New York: Fallen Wall Street tycoon Rajat Gupta was sentenced to two years in prison and ordered to pay a USD five million fine by a US judge who termed Indian-American's insider trading crimes as "disgusting" and a "terrible breach of trust".

63-year-old Gupta, was also ordered by US District Judge Jed Rakoff to serve a year of supervised release after the end of his prison term.

The IIT and Harvard-educated former Goldman Sachs director would have to surrender to a designated prison on January 8, 2013. Rakoff denied Gupta's request to remain free on bail while he appeals his case. A court could have taken about two years or more to rule on Gupta's appeal.

While the judge agreed to a request from Gupta's lawyers that he be assigned to New York's medium-security prison in Otisville, the final decision rests with the Federal Bureau of Prisons.

Dressed in a dark blue suit, Gupta looked tensed and appeared to hold back tears as his sentencing proceedings began in Manhattan federal court on Wednesday. He sat expressionless as Rakoff read the 15-page sentence at the end of the hearing which lasted over two and a half hours.

Gupta's sentencing comes exactly a year after he was charged with securities and conspiracy fraud, for which he had faced a maximum sentence of 25 years and marks a stunning fall from grace for the Indian-American who rose through the ranks to become one of the most prominent titans on Wall Street.

Rakoff, who on multiple occasions gave Gupta credit for his life of philanthropic works, said at the heart of Gupta's offenses is his "egregious breach of trust."

"He is a good man," Rakoff said. "But the history of this country and the history of the world is full of examples of good men who did bad things."

Rakoff said the evidence that Gupta passed illegal information about Goldman Sachs to now-jailed hedge fund founder Raj Rajaratnam was "not only overwhelming, it was disgusting in its implications... It was a terrible breach of trust."

Rakoff said the urgency and manner in which Gupta shared information about Warren Buffet's five billion dollar investment in Goldman Sachs with Rajaratnam "was the functional equivalent of stabbing Goldman in the back."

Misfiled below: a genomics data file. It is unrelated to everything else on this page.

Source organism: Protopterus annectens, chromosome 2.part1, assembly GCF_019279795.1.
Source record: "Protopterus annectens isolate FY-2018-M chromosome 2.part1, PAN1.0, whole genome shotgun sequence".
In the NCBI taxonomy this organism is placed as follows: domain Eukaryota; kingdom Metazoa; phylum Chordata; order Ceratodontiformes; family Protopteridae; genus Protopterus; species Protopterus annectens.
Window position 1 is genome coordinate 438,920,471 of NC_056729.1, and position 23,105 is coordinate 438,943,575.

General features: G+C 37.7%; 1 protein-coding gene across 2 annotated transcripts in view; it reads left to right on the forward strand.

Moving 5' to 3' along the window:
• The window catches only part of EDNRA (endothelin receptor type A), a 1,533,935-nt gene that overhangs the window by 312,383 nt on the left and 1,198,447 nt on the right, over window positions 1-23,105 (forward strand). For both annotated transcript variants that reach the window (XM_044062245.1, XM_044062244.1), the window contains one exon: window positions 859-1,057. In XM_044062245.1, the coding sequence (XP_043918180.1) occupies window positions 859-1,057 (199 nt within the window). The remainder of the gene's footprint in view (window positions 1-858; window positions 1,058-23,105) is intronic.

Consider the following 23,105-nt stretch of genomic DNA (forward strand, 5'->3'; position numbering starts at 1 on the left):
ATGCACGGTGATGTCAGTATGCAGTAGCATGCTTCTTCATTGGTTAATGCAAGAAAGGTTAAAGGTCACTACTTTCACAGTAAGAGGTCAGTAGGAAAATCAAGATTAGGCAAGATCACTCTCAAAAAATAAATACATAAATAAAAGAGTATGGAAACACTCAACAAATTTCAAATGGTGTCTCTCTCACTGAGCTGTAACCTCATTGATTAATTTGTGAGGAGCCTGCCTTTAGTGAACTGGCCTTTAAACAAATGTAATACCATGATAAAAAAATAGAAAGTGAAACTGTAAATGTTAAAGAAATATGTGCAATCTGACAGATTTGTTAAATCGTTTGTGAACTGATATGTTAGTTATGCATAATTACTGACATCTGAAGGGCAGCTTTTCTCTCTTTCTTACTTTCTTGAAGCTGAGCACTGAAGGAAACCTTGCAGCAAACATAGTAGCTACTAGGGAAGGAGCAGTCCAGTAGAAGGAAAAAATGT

"In the eye of the law, Gupta's crime was to breach his fiduciary duty of confidentiality to Goldman Sachs; or to put it another way, Goldman Sachs, not the marketplace, was the victim of Gupta’s crimes as charged," the judge said.

Rakoff said he does not dispute Gupta's innumerable charitable works and his intentions to help out others selflessly but his personal history and characteristics "starkly contrast" with the nature and circumstances of his crimes.

Before Rakoff gave his judgement, Gupta made his first comments in court, reading from a prepared statement and expressing regret over letting his family and colleagues down.

Gupta's wife and four daughters sat right behind him in the spectators' gallery, holding each others' hands and often consoling each other as they wept through the hearing. Several of Gupta's close friends and other members of family were also present in the packed courtroom.

"The last 18 months have been the most challenging period of my life since I lost my parents as a teenager. I have lost my reputation that I have built over a lifetime. The verdict was devastating to my family, my friends and me," Gupta said.

At the end of the court's proceedings, Gupta smiled as he shook hands and hugged his team of defence lawyers.

Surrounded by his family, he said he had no comment on the sentence as he walked out of the courtroom.

Gupta's two year sentence is a lot less than the 8-10 years that the prosecutors had sought for him. It is also less than Rajaratnam's prison term of 11 years and the USD 92.8 million fine the Sri Lankan had been ordered to pay.

Judge Rakoff is known to deviate from federal sentencing guidelines in handing down punishment.

He said the tips that Gupta passed on to Rajartanam in September and October 2008 on Buffet's five billion investment in Goldman Sachs and the global financial giant's quarterly losses resulted in an illegal "gain" of over five million dollars to Rajaratnam's hedge fund galleon.

"In the court's view, the evidence at trial established, to a virtual certainty, that Gupta, well knowing his fiduciary responsibilities to Goldman Sachs, brazenly disclosed material non-public information to Rajaratnam at the very time when our financial institutions were in immense distress and most in need of stability, repose, and trust."

Rakoff said, "All the evidence before the court – not just the letters written on Gupta's behalf but also the objective facts of record –- establish beyond cavil that Gupta has selflessly devoted a huge amount of time and effort to a very wide variety of socially beneficial activities.